As an unadventurous creature of unsophisticated habit, I have a go-to place – Ichiran by name – which I search for almost instinctively whenever I’m struck by rāmen cravings in Japan. That said, I do treat my taste buds to a bit of variety from time to time. On this particular lunch adventure, I tracked down a noodle joint in the Harajuku area where (so I’ve read and heard) I might experience a twist to my favoured Hakata-style rāmen.
Name? Kyūshū Jangara Rāmen (九州じゃんがららあめん), Harajuku branch.
Where? 1-13-21, Jingū-mae, Shibuya-ku, Tōkyō, Japan (東京都渋谷区神宮前1-13-21). Close to Harajuku Station on the JR Yamanote Line and Meiji-Jingūmae Station on the Tōkyō Metro Chiyoda Line (the Fukutoshin Line platforms of the latter station are some distance away). If you’re coming up from Meiji-Jingūmae Station, take Exit 3 and make a U-turn at the top of the stairs; the building’s just around the corner (easier to grasp if you zoom in closely on the map). As usual, the map marker on Tabelog is right on the money.
Operating hours? 1045-2400 Mon-Fri, 1000-2400 Sat-Sun/holidays.
How much? Prices range from 630 to 1,230 yen.
English menu? Available.
Date of this restaurant visit? Sunday, 02 October 2016.
Time of day and type of meal? Midday, lunch.
A week after watching that episode, I was in Tōkyō myself and ready to give the place a try. What can I say – I love rāmen, and seeing it so deliciously described on YouTube was reason enough to detour all the way here from the Ueno area (where I’d been sightseeing that morning) just to have my lunch.
Needless to say, a popular restaurant in a popular weekend hangout like Harajuku is bound to attract lots of diners. After waiting a fair bit in the queue that stretched from the shop door and down the stairs outside, I finally reached the cashier (note that you pay before the meal, not after), quickly ordered something off the menu, and was escorted to a counter seat next to the open kitchen.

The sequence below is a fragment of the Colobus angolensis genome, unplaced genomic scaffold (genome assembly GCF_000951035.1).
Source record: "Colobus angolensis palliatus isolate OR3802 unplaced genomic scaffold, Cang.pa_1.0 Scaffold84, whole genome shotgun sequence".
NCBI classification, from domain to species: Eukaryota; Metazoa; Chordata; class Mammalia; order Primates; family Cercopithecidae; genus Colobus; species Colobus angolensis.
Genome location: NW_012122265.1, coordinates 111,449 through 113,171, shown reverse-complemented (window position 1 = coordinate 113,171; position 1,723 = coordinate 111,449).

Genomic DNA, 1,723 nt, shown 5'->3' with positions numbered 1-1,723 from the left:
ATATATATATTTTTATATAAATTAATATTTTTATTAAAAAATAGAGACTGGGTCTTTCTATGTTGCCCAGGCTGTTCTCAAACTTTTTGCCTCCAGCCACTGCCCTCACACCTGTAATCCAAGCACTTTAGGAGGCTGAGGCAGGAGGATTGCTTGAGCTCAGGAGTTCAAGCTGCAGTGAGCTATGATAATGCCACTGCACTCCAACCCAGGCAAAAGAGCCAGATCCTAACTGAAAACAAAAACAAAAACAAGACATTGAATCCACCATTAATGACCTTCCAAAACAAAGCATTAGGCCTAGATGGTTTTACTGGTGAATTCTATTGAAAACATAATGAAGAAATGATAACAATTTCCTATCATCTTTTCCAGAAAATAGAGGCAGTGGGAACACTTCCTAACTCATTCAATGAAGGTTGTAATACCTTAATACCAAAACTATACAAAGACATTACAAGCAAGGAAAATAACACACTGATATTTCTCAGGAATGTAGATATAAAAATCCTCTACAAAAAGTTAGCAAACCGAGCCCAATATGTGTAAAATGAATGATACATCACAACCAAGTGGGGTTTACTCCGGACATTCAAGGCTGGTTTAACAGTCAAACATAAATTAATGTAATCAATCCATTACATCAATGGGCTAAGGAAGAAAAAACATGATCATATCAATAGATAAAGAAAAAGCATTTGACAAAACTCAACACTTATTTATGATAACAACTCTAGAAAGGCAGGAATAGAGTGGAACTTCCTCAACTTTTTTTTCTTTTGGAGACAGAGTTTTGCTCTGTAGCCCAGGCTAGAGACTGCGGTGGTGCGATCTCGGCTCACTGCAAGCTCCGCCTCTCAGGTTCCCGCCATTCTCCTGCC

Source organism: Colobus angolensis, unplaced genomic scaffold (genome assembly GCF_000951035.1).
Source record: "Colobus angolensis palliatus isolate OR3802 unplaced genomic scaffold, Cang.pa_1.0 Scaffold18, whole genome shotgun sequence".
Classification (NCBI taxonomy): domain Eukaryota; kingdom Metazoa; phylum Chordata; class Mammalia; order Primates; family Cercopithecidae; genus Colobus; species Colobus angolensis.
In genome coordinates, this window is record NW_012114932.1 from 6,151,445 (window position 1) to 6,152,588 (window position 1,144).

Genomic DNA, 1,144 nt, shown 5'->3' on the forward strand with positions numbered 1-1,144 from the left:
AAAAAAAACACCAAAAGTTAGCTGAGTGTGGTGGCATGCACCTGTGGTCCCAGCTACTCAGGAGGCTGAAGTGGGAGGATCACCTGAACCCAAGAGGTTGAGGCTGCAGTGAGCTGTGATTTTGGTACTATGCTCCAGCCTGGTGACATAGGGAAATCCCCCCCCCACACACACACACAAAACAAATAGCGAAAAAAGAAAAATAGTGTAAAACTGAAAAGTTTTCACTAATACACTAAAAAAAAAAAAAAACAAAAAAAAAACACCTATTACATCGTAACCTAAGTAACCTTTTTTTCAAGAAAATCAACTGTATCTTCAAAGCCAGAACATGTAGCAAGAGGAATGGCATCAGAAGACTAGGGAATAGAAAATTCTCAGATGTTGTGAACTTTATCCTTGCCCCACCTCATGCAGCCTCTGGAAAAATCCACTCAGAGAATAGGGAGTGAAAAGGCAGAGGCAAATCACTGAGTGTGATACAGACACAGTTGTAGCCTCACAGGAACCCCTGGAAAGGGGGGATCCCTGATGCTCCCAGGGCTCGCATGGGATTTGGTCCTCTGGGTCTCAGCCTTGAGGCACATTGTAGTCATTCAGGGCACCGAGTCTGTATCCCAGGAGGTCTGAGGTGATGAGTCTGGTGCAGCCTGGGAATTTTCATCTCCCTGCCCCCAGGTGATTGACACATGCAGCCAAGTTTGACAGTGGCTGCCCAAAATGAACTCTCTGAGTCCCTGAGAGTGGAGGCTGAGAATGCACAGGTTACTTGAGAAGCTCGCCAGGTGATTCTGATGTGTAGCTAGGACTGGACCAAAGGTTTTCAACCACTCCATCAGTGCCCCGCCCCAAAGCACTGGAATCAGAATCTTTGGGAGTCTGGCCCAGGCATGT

There are five types of rāmen broth on the menu, six if you include the non-tonkotsu vegetarian option. Since it was Battle Trip that brought me here, it didn’t take more than a few seconds to zero in on the bonshan soup: a thick, milky-white, almost creamy concoction, substantially more viscous than your typical noodle broth. The toppings included such typical items as chāshū and egg, but what really made the difference – in both good ways and bad – were the chunks of marinated pork and the dollop of bright red-orange mentaiko in the upper part of the image below.
Sung Si-kyung isn’t the only chap to sing this rāmen’s praises – just run a Google search and you’ll find lots of positive reviews. For my part though, I wasn’t particularly impressed with the broth, with my preference leaning more strongly towards the flavour and mouthfeel one would experience from the thinner but also very rich soup used by Ichiran.
That said, I probably would have still formed a positive opinion of the taste were it not for the mentaiko. I’ve seen one reviewer describe it almost as a defining ingredient, which it might well be for people who enjoy seafood – but the thing is, I’m not particularly enamoured of seafood and the powerful marine flavour of the roe added a rather unpleasant note to the dish. I’d chosen to have it on my noodles on the off-chance that, mingled with everything else, it might lend added depth to the soup, but that turned out to be a mistake. (Note that my strong personal preferences played a major part in this assessment; depending on your tastes you could end up liking the ingredient far more than I did.)
Now the pork … ahh, that practically saved this entire experience. I’m not referring to the ordinary slices of chāshū in the lower-right part of the image above – here I speak of the thick, honey-coloured chunks of tender, wonderfully seasoned meat in the upper-left area. Far from being a mere accent to the noodles, that topping was almost an experience in itself, and the next time I come here I’m almost certain to order an extra portion or two.
Having written that last bit, am I saying then that I’ll be back? Oh yes, in fact I’m very eager to return. My so-so impression of the broth aside, I’d still rate this as a positive experience (at least marginally so), and knowing now what to include more of – and what to leave out completely – I’m fairly certain I’ll enjoy the next bowl better. One of the other broths will no doubt be the star of that future visit, possibly the Kyūshū jangara: a thinner stock that’s probably closer to my ideal of a tonkotsu base.